Re: The Music Forum's Movie Thread
posted at 1/9/2013 4:01 PM EST
Well if it's a free for all, the wife and I recently saw the recent movie "Tinker, Tailor, Soldier, Spy". A very well put together film, but you really do have to pay attention.
It was very enjoyable to watch it again the next day to confirm our theor(ies) about it.
Sort of like the way "Usual Suspects" played out at the end, but spread across the whole film.
We re-watched for the howevereth many times "The Men Who Stare At Goats." I know it's gotten a mixed reception, but good lord I think it's hilarious.
Added bonus: And one scene contains the ONLY accurate depiction of people tripping that I have ever seen on TV or film.
Tried to watch the older Depp movie about John Dilliginger. Usually really like the guy's acting but I had to leave half way through. Can't stand film noir or anything related to it.
Also, Peter Brook's adaptation "The Mahabharata". Ordinarily, Hindus recite/perform this over lengthy celebration. 28 days sticks in mind. He does his best to condense into three films, about 3h each. It is the mythic story of the cyclical nature of creation, in their view.
It's been the subject of debate for obvious reasons: Here he takes an ancient sanskrit text and tries to translate it into something understandable to our culture. Moreover, he only has time to put about 5% of the full text on screen for obvious reasons. What is left can be very powerful and very thought provoking, if you let it.
My parents weren't sure how it would go over but they showed it to me perhaps in fifth grade. If you haven't seen it, you should. And perhaps so too should your kids....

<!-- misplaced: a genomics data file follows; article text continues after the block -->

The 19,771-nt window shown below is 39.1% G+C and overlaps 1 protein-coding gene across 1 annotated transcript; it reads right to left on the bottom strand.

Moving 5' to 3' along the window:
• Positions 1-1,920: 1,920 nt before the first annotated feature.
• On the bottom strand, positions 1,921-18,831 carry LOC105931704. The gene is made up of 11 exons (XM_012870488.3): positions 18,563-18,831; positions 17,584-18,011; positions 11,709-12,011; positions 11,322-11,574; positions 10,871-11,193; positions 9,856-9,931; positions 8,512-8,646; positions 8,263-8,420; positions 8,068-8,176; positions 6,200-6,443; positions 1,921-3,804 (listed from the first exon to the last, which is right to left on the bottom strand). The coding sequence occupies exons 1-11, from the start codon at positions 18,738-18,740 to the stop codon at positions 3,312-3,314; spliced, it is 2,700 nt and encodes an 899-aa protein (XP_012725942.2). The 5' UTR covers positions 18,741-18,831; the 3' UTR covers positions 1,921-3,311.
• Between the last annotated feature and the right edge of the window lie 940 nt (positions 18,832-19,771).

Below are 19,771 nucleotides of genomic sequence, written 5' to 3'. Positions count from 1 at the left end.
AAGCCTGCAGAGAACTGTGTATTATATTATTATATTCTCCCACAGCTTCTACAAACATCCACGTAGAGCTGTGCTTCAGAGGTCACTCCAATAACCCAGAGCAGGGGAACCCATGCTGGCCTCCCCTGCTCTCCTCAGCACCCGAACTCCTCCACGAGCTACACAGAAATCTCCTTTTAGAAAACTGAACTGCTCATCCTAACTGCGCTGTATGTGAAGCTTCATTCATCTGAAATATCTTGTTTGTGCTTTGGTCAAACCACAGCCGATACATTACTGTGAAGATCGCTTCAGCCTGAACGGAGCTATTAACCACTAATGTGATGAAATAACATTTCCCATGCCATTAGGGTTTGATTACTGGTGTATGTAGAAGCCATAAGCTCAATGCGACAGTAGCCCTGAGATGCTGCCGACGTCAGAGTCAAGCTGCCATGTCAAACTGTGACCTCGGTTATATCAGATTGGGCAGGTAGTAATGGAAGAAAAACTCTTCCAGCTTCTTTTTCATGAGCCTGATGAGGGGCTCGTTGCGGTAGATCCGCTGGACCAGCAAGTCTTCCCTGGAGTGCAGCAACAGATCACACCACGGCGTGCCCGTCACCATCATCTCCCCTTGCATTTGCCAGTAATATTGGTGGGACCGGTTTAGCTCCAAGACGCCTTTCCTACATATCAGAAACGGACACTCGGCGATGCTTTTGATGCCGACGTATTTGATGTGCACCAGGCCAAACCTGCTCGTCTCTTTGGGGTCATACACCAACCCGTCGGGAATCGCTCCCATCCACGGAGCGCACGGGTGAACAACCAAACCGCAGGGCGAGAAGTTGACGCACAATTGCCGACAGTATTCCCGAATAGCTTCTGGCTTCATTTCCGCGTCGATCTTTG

The narrator, one of their Gods, informs a proxy for the viewer in the beginning (a boy who is to take down the story to bring out to the world) that if you listen closely, you will be changed by the end.
I certainly was. I think it aimed me straight at the path of developing a philisophical mind that never stops trying to find different angles on the same questions and/or finding the next question to ask.
One bit stuck with me the most:
- The last illusion (can Yhudistria still be right, given what the phrase 'the last illusion' is supposed to mean?)
"The Hobbit". Oh, I'm on the fence; haven't seen it. On the one hand, it sounds like this time he didn't so much make sh!t up as he pulled it from various appendices and unpublished (or posthumously published) stuff.
On the other hand, I already know that stuff. And "The Hobbit" is by far my least favorite of Tolkein's works because it genuinely was written for children. It only scratches the surface of Tolkein's preferred themes of honor, sacrafice, and the absolute necessity of duty without regard to result (that latter point very much a part of the Bhagavad Gita contained in The Mahabharata) - virtues that feel sorely missing in a lot of modern society.
I'll probably just see it on Blu-Ray. No need for theatres.